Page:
This season, Marlo’s crew, small-time in comparison to the Barksdale operation, is the closest the show has anymore to an organized criminal conspiracy (though those Godfather-style round-table meetings of the city’s kingpins are still keeping their appointments, with Prop Joe looking more regal every season), yet I think it is important to wonder how the program overall has acted to infiltrate and subvert some of the dominant mythologies of organized crime that haunt our society, mythologies whose anachronism haven’t made them any less sweet to American audiences, and may have helped to preserve some of the worst ways that Americans think about race, ability and criminality.

 

Explore posts in the same categories: organized crime, Race

11 Comments on “Once Upon a Time in America”

  1. Shoals Says:

    this makes me ask some some hard questions about who the audience, de facto or otherwise, is for the wire. seems that the subversion you’re talking about might apply most to the simmons demographic which, by his own admission, might never show up in the first place. on the other hand, hasn’t it sort of deromanticized “the game” for anyone who has developed a mythic version of it?


  2. While I couldn’t agree more with your point about The Sopranos’ borderline-racist depiction of black criminals (something I’d never really given much thought too, previously), I’m not sure it exactly “commends honor” on the Italian ones. If Stringer and Marlo exist to give black criminal masterminds their long-overdue credit and respect, Tony Soprano exists to take it away from the long-overrated Cosa Nostra. A flabby, suburban mob boss who plays Mario Kart and cries in therapy seems “human” only in the sense of being completely unremarkable, whereas Stringer comes off as the world’s most brilliant CEO. In part, this difference is a function of the two Davids’ styles of criticism: Chase’s being cultural, Simon’s social. Of course, it is also reflects a reality about today’s various crimes businesses. Only the toughest, canniest operators could rise to the top of the Baltimore’s fierce drug game, but when your main business is shaking down coffee shops and hosting poker games for plastic surgeons, a certain level of flabbiness is inevitable.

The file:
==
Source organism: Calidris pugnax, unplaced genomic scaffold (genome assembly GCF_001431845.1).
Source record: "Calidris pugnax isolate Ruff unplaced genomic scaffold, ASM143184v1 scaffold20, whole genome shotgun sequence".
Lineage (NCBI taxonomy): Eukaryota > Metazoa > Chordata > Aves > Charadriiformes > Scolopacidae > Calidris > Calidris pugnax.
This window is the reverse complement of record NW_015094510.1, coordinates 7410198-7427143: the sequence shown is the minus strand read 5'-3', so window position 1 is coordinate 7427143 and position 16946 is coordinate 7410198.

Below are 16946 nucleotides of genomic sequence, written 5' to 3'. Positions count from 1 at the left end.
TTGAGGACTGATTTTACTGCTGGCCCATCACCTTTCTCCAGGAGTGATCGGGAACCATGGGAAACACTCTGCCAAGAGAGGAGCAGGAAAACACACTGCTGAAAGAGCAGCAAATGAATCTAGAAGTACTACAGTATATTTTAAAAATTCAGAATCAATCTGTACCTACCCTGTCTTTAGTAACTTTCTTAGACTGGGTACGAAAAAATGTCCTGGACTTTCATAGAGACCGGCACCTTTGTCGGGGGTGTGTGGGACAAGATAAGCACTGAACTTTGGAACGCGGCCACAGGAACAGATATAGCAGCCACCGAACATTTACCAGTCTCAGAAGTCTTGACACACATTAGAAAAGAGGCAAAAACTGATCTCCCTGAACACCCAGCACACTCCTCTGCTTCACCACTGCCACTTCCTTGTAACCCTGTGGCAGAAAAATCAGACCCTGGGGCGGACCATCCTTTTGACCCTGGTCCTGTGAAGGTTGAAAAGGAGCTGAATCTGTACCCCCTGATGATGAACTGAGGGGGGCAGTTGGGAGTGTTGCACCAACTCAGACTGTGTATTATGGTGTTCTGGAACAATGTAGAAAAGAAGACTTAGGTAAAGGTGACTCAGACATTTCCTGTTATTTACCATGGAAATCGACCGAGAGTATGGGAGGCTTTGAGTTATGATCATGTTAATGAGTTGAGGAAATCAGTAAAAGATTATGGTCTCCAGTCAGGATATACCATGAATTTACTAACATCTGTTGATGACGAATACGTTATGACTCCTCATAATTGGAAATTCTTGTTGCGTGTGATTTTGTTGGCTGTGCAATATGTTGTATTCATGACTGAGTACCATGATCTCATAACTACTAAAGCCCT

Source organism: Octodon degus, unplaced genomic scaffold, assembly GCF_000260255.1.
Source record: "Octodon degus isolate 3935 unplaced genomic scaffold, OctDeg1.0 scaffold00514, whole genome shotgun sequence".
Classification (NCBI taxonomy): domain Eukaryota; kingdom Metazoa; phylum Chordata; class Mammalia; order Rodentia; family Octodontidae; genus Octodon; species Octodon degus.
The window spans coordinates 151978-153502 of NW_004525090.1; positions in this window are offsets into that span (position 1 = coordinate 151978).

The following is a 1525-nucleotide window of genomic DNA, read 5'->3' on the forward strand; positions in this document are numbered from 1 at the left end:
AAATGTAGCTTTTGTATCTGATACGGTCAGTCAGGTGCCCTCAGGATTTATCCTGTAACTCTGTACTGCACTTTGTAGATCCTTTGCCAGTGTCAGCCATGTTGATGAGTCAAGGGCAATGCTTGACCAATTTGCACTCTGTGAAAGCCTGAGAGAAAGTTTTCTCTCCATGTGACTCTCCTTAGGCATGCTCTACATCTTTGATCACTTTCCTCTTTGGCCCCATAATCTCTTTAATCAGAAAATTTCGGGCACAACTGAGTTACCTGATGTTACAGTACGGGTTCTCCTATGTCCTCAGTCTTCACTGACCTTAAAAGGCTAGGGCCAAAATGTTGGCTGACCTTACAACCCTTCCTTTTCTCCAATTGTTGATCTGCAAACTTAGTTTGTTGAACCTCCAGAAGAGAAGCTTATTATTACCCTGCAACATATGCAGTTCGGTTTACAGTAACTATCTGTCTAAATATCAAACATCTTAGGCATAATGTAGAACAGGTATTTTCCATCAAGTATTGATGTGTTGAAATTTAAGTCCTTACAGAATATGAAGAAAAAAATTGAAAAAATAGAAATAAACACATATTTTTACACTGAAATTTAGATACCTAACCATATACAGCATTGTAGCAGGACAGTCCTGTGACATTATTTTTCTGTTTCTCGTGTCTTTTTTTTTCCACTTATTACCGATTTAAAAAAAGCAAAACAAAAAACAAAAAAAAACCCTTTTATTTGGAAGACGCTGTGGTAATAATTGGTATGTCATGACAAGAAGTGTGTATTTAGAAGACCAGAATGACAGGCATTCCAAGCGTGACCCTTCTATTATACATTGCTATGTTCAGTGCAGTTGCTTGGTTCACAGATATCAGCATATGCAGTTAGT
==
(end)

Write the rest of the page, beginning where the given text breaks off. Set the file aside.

• Truly excellent take: Chase and Simon’s methods of social criticism are different. Chase might just be a bit of a self-hating Sicilian-American who is bitter about the world he experienced as a young man. He has confirmed that Livia Soprano is based on his mother, and I almost look at it as a paean to a lost innocence.

  3. PostmanE Says:

    I broadly agree with your points too, but I would add that I believe, through watching about four seasons of the show, that almost everything written into the Sopranos that affirms or informs the “old-world” narrative is done so in an expository manner. David Chase doesn’t unconsciously allow racism – or sexism, or any other destructive attitude – to creep into his show unaccounted for, but rather uses it to do what I believe has always been the whole point of The Sopranos: Demystifying modern mob life; not just humanizing it, but tearing it apart at the seams and revealing its ordinary machinations to the world. See Tony falter. See Tony cry. See Tony fail to maintain his own family, let alone his criminal one.

  4. Aswong1 Says:

    I agree to some point, but would also note that the viability of the mob is something Chase and Co. addressed pretty directly in the latest season. As I understood the season, the mob as an institution was not well suited to handle modern developments, i.e. chains like starbucks, homosexuality, etc. So at least on that count, I think it’s hard to fault Chase on showing the Soprano family to be too successful, and I think the decline of the mob will still be a central theme in the final 8 episodes.

  5. jetsetjunta Says: